Sunday, October 28, 2007

Animal Spirits

Image from Hugo Gellert "Karl Marx's Capital in Lithographs"

For brevity’s sake, I am not going to go through the myriad problems and paradoxes of that strange thing called “Marxist Philosophy”: the interminable debate of “interpreting” versus “changing” the world. However, as a short introduction to what I want to discuss, I will say that one way to understand the relation between Marx and philosophy is as a series of both provocations and critiques. What Etienne Balibar, in The Philosophy of Marx, called simultaneously “falling short of” and “going beyond philosophy”; the first takes the form of fragments of philosophical speculation, often presented as conclusions without premises, and the later takes the form of a critique of philosophy’s claim to autonomy. It is the first of these that I would like to focus on.

The unstated center of Marx’s thought is a thought of social existence, of community, that is something more than, or other than, a collection of individuals. Without this, the critique of the egocentric rights of man;” of the Robinsonades of political economy; and of the illusions of “Freedom, equality. and Bentham” that make up the spontaneous ideology of the market would not make any sense. Or, more fundamentally, without this communism would be the empty utopia that its critics accuse it of being.

However, when it comes to theorizing the grounds of this community though some understanding of social existence, Marx often falls short. At times Marx asserts it as a fact, without giving the ground of this fact, as in the following passage from Capital.

Whether the combined working day, in a given case, acquires this increased productivity because it heightens the mechanical force of labor, or extends its sphere of action over a greater space, or contracts the field of production relatively to the scale of production, or at the critical moment sets large masses of labor to work, or excited rivalry between individuals and raises their animal spirits, or impresses on the similar operations carried on by a number of men the stamp of continuity and many-sidedness, or performs different operations simultaneously, or economizes the means of production by use in common…whichever of these is the cause of the increase, the special productive power of the combined working day, is under all circumstances, the social productive power of labor, or the productive power of social labor. This power arises from cooperation itself. When the worker co-operates in a planned way with others, he strips off the fetters of his individuality, and develops the capabilities of this species [Gattungsvermögen].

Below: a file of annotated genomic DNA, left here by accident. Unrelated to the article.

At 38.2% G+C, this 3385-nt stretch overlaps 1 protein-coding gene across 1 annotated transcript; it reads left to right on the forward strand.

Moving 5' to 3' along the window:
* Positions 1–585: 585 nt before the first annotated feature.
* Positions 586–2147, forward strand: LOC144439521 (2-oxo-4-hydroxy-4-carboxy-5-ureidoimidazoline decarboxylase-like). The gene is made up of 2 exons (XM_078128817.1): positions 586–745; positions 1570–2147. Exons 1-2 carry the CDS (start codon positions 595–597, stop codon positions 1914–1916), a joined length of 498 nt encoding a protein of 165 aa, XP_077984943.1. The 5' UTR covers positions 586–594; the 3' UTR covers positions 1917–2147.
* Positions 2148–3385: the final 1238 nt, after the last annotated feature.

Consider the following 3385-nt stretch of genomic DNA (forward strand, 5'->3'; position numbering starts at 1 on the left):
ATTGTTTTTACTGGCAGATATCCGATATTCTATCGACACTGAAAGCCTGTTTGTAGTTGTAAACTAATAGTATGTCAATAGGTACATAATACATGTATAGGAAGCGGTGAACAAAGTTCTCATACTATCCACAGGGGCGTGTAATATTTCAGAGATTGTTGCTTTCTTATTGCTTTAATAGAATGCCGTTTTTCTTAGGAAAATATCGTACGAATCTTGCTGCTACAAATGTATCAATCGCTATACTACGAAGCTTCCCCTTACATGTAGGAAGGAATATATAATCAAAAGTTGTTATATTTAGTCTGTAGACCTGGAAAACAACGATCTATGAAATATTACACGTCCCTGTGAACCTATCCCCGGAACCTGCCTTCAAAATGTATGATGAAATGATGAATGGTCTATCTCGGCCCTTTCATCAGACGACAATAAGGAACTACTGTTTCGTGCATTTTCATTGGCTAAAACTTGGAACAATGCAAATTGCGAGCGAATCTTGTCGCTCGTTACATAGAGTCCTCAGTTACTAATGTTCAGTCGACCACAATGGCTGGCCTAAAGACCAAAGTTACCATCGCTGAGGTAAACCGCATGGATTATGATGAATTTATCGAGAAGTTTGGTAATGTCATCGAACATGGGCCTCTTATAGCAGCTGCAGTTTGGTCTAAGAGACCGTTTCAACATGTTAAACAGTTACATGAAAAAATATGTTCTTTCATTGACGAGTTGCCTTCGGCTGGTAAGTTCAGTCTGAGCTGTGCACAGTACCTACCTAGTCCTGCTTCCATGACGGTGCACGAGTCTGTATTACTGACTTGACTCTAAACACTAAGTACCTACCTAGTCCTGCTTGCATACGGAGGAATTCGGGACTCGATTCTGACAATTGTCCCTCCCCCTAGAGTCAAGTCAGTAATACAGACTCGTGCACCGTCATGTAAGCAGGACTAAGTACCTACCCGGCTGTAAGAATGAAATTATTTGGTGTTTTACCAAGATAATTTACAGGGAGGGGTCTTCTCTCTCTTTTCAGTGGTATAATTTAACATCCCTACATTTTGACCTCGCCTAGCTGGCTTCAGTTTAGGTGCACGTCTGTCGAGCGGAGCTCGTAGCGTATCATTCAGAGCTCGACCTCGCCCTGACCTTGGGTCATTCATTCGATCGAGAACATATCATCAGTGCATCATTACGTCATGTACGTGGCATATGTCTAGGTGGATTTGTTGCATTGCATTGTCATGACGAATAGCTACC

This passage, and the entire section on cooperation, is important for at least two reasons. First, within the logic of Capital, it precedes the sections on “The Working Day,” thus illustrating the struggle and antagonism that animates and transforms the capitalist mode of production. Second, the reference to Gattungsvermögen, species capacity, suggests another way of reading the relation of the young Marx to the old Marx. It offers a way of thinking species being, not as some metaphysical notion of the essence of man, but as part of a social ontology, as the historically existing capacity and powers of social relations. Despite this provocation, there is also the strange indifference to the ultimate conditions of this increased value of cooperation: it could be the effect of the uniformity imposed by the machine, animal spirits, or whatever.

So, one of the philosophical tasks left in the wake of Marx, an answer to a question posed but not answered, would be to theorize cooperation itself. This is not to be confused with the altruism that moralists and evolutionary psychologist concern themselves with; cooperation, and the sociality it implies, is not a moral category but simply the effects that individual actions have on each other.

Maurizio Lazzarato and Paolo Virno are two thinkers who have tried to create the theory of sociality or cooperation that Marxism, or at least the critique of capital, needs. In the case of Lazzarato this takes the form of a lengthy engagement with Gabriel Tarde. For Lazzarato, the center of Tarde’s thought is precisely what Marx passes over with indifference in the passage above: the intercerebral relations (I could not think of better translation), the relations and effects that different thoughts and habits have on each other. These relations are not just at work on the factory floor, but they permeate all of the economy; consumption, production, and even financial speculation all require the spread of opinion and beliefs, which is why Lazzarato argues that such relations determine the “economy” (in a restricted sense) rather than vice versa. The title of his book on Tarde (which I am halfway through) is, after all, Puissance de l’invention: la psychologie économique de Gabriel Tarde contre l’économie politique. In a similar way, Virno examines Simondon’s notion of transindividuality to examine the manner in which subjectivity is constitutive of and constituted by habits, languages, and knowledges that exceed it. Simondon offers the grounds for understanding what Marx referred to as the “social individual.”

In the case of both Virno and Lazzarato the examination of what could be called, for lack of a better world, sociality, is tied up with arguments regarding the “general intellect” and the epochal transition from material to immaterial labor. However, and this is why I began the post with the passage on cooperation, as well as the general point about Marxist philosophy, there is also the sense that Marxism, or at least materialism, requires an anti- or non-individualistic account of social relations. Virno’s analysis of Simondon (in various articles and interviews) is as much about a general ontology of social relations as it is about a new mode of production. This is even more the case with Lazzarato’s sudy of Tarde; especially since Tarde already claimed, in the early part of the twentieth century, that political economy failed to grasp the relation between thoughts, habits, and beliefs that make anything like an economy possible. So it is as much of a matter of grasping the past as the present or future of capital.